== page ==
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Steering An Airliner  
User currently offlinelke2fly From United States of America, joined May 2011, 70 posts, RR: 0
Posted (2 years 5 months 3 weeks 1 day 7 hours ago) and read 4841 times:
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My question is while a airliner heads down the runway at full speed before take off at what point does the rudders take over the tiller for control of the airplane in steering straight? Like wise on landing. Thank you

23 replies: All unread, jump to last
 
User currently offlineMir From United States of America, joined Jan 2004, 21091 posts, RR: 56
Reply 1, posted (2 years 5 months 3 weeks 1 day 7 hours ago) and read 4832 times:

The tiller isn't used at all once the airplane is lined up with the runway for takeoff - the rudder pedals offer enough nose wheel control (and, at higher speeds, rudder control) to keep it on centerline. Same thing during landing, until you're slowed down and ready to turn off the runway - then you start using the tiller.

-Mir



7 billion, one nation, imagination...it's a beautiful day
User currently offlineRoseFlyer From United States of America, joined Feb 2004, 9378 posts, RR: 52
Reply 2, posted (2 years 5 months 3 weeks 1 day 6 hours ago) and read 4824 times:

The nose wheel has about eight degrees of travel with using the rudder pedals. This keeps the airplane in line until rudder authority takes over. The transition is at about 60 knots. However there is no hard transition point so it depends on weight and balance and runway friction.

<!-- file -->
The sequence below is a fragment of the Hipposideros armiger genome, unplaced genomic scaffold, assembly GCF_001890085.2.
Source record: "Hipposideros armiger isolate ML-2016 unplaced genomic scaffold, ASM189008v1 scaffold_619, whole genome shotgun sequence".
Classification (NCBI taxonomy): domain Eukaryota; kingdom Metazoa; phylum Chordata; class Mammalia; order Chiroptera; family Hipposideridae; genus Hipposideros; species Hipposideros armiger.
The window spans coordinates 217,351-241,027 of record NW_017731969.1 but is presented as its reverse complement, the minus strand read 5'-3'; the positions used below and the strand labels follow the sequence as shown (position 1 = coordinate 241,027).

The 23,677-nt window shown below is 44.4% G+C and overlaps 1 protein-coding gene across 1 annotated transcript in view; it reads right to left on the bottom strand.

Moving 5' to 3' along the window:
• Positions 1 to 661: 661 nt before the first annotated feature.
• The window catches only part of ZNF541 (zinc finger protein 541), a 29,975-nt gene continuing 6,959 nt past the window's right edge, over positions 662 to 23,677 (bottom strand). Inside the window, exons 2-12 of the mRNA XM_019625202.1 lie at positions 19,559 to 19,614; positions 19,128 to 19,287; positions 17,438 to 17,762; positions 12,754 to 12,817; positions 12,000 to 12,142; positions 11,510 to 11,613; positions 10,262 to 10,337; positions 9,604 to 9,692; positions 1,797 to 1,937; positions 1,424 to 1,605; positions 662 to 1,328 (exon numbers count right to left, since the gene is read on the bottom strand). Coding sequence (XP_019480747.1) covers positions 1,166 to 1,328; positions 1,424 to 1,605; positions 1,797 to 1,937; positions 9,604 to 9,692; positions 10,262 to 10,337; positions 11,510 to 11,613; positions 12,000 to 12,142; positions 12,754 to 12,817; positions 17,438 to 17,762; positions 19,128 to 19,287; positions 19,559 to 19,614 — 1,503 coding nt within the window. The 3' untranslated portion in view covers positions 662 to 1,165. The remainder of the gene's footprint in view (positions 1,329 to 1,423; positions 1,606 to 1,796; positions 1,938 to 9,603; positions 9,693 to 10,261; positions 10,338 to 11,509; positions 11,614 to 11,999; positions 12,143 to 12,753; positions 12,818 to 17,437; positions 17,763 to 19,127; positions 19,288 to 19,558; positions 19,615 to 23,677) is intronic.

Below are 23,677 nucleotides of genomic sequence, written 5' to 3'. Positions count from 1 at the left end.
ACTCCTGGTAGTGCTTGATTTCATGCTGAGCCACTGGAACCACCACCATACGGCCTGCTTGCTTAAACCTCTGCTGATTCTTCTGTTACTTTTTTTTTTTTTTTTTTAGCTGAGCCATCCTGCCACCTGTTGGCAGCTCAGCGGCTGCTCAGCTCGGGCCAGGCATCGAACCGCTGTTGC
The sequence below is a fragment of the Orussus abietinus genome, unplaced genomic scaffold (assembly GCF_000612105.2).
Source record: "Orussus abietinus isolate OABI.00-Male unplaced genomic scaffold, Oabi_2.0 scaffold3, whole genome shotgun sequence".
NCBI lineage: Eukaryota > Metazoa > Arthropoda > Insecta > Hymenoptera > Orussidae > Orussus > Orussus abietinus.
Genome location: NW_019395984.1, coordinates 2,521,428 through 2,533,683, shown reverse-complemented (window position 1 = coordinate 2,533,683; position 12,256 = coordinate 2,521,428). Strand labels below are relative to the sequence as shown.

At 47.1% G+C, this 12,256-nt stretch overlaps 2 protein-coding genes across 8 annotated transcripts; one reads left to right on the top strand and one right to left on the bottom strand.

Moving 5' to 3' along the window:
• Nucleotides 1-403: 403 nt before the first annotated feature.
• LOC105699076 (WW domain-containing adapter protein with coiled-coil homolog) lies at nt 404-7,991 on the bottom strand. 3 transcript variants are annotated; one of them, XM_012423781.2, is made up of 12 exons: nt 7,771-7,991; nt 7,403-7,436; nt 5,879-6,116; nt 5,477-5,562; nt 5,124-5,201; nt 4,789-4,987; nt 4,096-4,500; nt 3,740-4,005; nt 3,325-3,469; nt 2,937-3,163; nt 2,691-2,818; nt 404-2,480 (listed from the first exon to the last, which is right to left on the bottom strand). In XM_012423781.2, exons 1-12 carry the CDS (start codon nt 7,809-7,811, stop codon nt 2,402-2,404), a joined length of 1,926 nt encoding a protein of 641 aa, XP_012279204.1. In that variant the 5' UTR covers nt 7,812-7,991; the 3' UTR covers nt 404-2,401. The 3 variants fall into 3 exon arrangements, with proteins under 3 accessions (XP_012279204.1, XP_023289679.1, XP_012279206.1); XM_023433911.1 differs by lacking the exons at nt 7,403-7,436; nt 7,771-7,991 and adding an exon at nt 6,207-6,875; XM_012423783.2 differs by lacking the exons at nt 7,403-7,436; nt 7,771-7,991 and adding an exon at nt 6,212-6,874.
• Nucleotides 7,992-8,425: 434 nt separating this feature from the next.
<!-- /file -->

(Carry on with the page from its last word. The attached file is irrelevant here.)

If you have never designed an airplane part before, let the real designers do the work!
User currently offlineKAUSpilot From United States of America, joined Jan 2002, 1958 posts, RR: 33
Reply 3, posted (2 years 5 months 3 weeks 1 day 4 hours ago) and read 4745 times:

On the 747 the rudder pedals have no effect on nosewheel steering; therefore we are instructed to use the tiller up until 30 knots groundspeed; beyond that only the rudder should be used.

User currently offlineKAUSpilot From United States of America, joined Jan 2002, 1958 posts, RR: 33
Reply 4, posted (2 years 5 months 3 weeks 1 day 2 hours ago) and read 4706 times:

Correction to the above post, the pedals do provide 7 degrees of steering on the 747.

User currently offlinewn700driver From , joined Dec 1969, posts, RR:
Reply 5, posted (2 years 5 months 3 weeks 1 day 1 hour ago) and read 4695 times:

Quoting KAUSpilot (Reply 4):


Correction to the above post, the pedals do provide 7 degrees of steering on the 747.

Just for the nosegear or also for the steerable mains as well?


User currently offlineLimaFoxTango From Antigua and Barbuda, joined Jun 2004, 771 posts, RR: 1
Reply 6, posted (2 years 5 months 3 weeks 8 hours ago) and read 4346 times:

The Dash 8 rudder pedals gives 7 degrees of nose-wheel steering.


You are said to be a good pilot when your take-off's equal your landings.
User currently offlineKAUSpilot From United States of America, joined Jan 2002, 1958 posts, RR: 33
Reply 7, posted (2 years 5 months 3 weeks 7 hours ago) and read 4327 times:

Quoting LimaFoxTango (Reply 6):